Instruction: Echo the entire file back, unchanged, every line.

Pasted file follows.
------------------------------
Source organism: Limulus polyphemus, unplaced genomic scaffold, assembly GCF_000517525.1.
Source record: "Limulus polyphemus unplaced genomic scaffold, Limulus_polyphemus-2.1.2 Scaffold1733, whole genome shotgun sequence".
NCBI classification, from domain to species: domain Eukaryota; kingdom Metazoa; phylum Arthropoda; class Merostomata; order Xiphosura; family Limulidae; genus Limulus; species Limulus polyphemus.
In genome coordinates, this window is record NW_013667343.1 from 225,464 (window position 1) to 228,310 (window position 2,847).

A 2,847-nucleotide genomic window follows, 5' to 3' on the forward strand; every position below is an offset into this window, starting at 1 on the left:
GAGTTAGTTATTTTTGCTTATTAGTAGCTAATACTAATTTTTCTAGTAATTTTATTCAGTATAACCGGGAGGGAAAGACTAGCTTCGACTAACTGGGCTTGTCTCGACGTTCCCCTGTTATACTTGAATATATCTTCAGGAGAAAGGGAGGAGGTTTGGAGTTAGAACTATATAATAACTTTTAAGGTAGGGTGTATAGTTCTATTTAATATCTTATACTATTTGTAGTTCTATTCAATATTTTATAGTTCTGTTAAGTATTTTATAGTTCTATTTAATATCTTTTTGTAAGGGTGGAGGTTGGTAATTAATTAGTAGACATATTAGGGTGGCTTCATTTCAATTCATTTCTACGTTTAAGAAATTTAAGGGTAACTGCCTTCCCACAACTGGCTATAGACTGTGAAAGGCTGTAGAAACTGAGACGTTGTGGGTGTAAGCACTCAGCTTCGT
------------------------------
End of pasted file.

Source organism: Limulus polyphemus, unplaced genomic scaffold, assembly GCF_000517525.1.
Source record: "Limulus polyphemus unplaced genomic scaffold, Limulus_polyphemus-2.1.2 Scaffold1733, whole genome shotgun sequence".
NCBI classification, from domain to species: domain Eukaryota; kingdom Metazoa; phylum Arthropoda; class Merostomata; order Xiphosura; family Limulidae; genus Limulus; species Limulus polyphemus.
In genome coordinates, this window is record NW_013667343.1 from 225,464 (window position 1) to 228,310 (window position 2,847).

A 2,847-nucleotide genomic window follows, 5' to 3' on the forward strand; every position below is an offset into this window, starting at 1 on the left:
GAGTTAGTTATTTTTGCTTATTAGTAGCTAATACTAATTTTTCTAGTAATTTTATTCAGTATAACCGGGAGGGAAAGACTAGCTTCGACTAACTGGGCTTGTCTCGACGTTCCCCTGTTATACTTGAATATATCTTCAGGAGAAAGGGAGGAGGTTTGGAGTTAGAACTATATAATAACTTTTAAGGTAGGGTGTATAGTTCTATTTAATATCTTATACTATTTGTAGTTCTATTCAATATTTTATAGTTCTGTTAAGTATTTTATAGTTCTATTTAATATCTTTTTGTAAGGGTGGAGGTTGGTAATTAATTAGTAGACATATTAGGGTGGCTTCATTTCAATTCATTTCTACGTTTAAGAAATTTAAGGGTAACTGCCTTCCCACAACTGGCTATAGACTGTGAAAGGCTGTAGAAACTGAGACGTTGTGGGTGTAAGCACTCAGCTTCGT